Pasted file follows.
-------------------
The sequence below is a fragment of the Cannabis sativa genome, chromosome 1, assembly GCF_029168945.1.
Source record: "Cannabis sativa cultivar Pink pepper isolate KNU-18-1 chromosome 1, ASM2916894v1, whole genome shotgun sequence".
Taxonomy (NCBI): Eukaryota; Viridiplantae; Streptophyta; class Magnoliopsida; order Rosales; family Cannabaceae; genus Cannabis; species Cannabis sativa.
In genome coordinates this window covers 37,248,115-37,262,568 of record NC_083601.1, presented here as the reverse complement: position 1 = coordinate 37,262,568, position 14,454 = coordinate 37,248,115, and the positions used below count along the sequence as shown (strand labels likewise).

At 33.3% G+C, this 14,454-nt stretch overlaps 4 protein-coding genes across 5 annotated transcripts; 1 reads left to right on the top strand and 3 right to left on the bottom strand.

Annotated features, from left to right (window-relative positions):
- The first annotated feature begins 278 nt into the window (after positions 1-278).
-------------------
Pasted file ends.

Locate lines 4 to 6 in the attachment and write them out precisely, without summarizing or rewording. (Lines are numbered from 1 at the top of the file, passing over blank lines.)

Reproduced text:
In genome coordinates this window covers 37,248,115-37,262,568 of record NC_083601.1, presented here as the reverse complement: position 1 = coordinate 37,262,568, position 14,454 = coordinate 37,248,115, and the positions used below count along the sequence as shown (strand labels likewise).

At 33.3% G+C, this 14,454-nt stretch overlaps 4 protein-coding genes across 5 annotated transcripts; 1 reads left to right on the top strand and 3 right to left on the bottom strand.

Annotated features, from left to right (window-relative positions):